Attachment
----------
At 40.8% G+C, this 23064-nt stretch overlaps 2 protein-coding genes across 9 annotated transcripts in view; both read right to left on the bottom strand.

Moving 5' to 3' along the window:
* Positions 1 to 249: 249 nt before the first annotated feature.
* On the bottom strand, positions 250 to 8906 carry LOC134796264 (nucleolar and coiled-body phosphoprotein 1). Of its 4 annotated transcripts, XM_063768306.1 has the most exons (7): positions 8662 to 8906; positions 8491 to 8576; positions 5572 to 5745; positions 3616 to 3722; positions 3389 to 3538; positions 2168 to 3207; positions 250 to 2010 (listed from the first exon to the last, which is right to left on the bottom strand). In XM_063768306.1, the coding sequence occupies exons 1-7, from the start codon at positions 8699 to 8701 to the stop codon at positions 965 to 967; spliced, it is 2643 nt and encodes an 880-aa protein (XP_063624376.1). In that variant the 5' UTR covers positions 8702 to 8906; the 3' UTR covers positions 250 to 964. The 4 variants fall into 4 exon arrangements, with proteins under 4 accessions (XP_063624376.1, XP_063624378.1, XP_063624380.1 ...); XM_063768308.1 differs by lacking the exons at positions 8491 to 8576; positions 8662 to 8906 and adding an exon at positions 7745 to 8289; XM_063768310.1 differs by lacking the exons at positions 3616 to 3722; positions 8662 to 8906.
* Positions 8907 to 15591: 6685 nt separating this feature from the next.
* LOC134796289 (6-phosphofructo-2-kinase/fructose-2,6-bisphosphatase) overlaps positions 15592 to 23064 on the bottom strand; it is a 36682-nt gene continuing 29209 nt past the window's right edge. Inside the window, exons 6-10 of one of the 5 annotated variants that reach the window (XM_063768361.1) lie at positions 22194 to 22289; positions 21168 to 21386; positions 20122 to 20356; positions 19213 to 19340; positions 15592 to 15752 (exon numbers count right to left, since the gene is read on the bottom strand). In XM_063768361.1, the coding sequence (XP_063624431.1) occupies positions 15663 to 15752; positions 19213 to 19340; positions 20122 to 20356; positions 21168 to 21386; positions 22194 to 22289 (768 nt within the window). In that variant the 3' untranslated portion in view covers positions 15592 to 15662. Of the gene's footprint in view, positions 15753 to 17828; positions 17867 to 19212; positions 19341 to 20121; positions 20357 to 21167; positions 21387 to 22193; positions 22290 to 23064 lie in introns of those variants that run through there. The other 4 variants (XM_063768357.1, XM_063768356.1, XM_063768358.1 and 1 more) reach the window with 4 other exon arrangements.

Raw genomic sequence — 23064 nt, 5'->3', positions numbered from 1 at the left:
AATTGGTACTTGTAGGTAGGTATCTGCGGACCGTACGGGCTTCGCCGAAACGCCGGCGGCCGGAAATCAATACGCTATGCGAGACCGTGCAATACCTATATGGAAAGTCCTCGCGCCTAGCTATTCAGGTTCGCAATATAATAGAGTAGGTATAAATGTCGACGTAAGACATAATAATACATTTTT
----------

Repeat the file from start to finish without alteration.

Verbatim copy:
At 40.8% G+C, this 23064-nt stretch overlaps 2 protein-coding genes across 9 annotated transcripts in view; both read right to left on the bottom strand.

Moving 5' to 3' along the window:
* Positions 1 to 249: 249 nt before the first annotated feature.
* On the bottom strand, positions 250 to 8906 carry LOC134796264 (nucleolar and coiled-body phosphoprotein 1). Of its 4 annotated transcripts, XM_063768306.1 has the most exons (7): positions 8662 to 8906; positions 8491 to 8576; positions 5572 to 5745; positions 3616 to 3722; positions 3389 to 3538; positions 2168 to 3207; positions 250 to 2010 (listed from the first exon to the last, which is right to left on the bottom strand). In XM_063768306.1, the coding sequence occupies exons 1-7, from the start codon at positions 8699 to 8701 to the stop codon at positions 965 to 967; spliced, it is 2643 nt and encodes an 880-aa protein (XP_063624376.1). In that variant the 5' UTR covers positions 8702 to 8906; the 3' UTR covers positions 250 to 964. The 4 variants fall into 4 exon arrangements, with proteins under 4 accessions (XP_063624376.1, XP_063624378.1, XP_063624380.1 ...); XM_063768308.1 differs by lacking the exons at positions 8491 to 8576; positions 8662 to 8906 and adding an exon at positions 7745 to 8289; XM_063768310.1 differs by lacking the exons at positions 3616 to 3722; positions 8662 to 8906.
* Positions 8907 to 15591: 6685 nt separating this feature from the next.
* LOC134796289 (6-phosphofructo-2-kinase/fructose-2,6-bisphosphatase) overlaps positions 15592 to 23064 on the bottom strand; it is a 36682-nt gene continuing 29209 nt past the window's right edge. Inside the window, exons 6-10 of one of the 5 annotated variants that reach the window (XM_063768361.1) lie at positions 22194 to 22289; positions 21168 to 21386; positions 20122 to 20356; positions 19213 to 19340; positions 15592 to 15752 (exon numbers count right to left, since the gene is read on the bottom strand). In XM_063768361.1, the coding sequence (XP_063624431.1) occupies positions 15663 to 15752; positions 19213 to 19340; positions 20122 to 20356; positions 21168 to 21386; positions 22194 to 22289 (768 nt within the window). In that variant the 3' untranslated portion in view covers positions 15592 to 15662. Of the gene's footprint in view, positions 15753 to 17828; positions 17867 to 19212; positions 19341 to 20121; positions 20357 to 21167; positions 21387 to 22193; positions 22290 to 23064 lie in introns of those variants that run through there. The other 4 variants (XM_063768357.1, XM_063768356.1, XM_063768358.1 and 1 more) reach the window with 4 other exon arrangements.

Raw genomic sequence — 23064 nt, 5'->3', positions numbered from 1 at the left:
AATTGGTACTTGTAGGTAGGTATCTGCGGACCGTACGGGCTTCGCCGAAACGCCGGCGGCCGGAAATCAATACGCTATGCGAGACCGTGCAATACCTATATGGAAAGTCCTCGCGCCTAGCTATTCAGGTTCGCAATATAATAGAGTAGGTATAAATGTCGACGTAAGACATAATAATACATTTTT